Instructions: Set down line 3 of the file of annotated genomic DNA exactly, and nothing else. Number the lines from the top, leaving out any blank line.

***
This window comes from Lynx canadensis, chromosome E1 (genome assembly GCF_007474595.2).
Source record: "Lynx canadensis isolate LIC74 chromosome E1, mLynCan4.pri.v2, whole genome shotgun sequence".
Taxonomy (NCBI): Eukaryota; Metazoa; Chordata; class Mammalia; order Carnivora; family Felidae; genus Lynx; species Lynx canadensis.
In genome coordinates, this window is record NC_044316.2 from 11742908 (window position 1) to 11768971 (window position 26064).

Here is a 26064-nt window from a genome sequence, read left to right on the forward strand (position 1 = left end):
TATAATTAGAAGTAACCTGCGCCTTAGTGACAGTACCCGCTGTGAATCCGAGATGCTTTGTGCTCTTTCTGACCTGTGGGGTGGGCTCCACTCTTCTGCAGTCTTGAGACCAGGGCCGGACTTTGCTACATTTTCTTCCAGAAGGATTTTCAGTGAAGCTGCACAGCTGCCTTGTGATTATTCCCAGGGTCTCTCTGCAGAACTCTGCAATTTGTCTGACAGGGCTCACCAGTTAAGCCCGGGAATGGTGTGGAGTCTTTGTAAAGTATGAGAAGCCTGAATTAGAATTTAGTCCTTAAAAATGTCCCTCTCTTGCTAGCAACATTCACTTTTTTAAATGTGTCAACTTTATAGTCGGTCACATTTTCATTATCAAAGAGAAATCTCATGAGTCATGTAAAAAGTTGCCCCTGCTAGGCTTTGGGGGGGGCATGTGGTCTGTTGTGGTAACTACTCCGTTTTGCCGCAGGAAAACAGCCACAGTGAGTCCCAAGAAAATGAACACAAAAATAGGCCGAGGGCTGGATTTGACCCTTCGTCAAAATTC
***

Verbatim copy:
Taxonomy (NCBI): Eukaryota; Metazoa; Chordata; class Mammalia; order Carnivora; family Felidae; genus Lynx; species Lynx canadensis.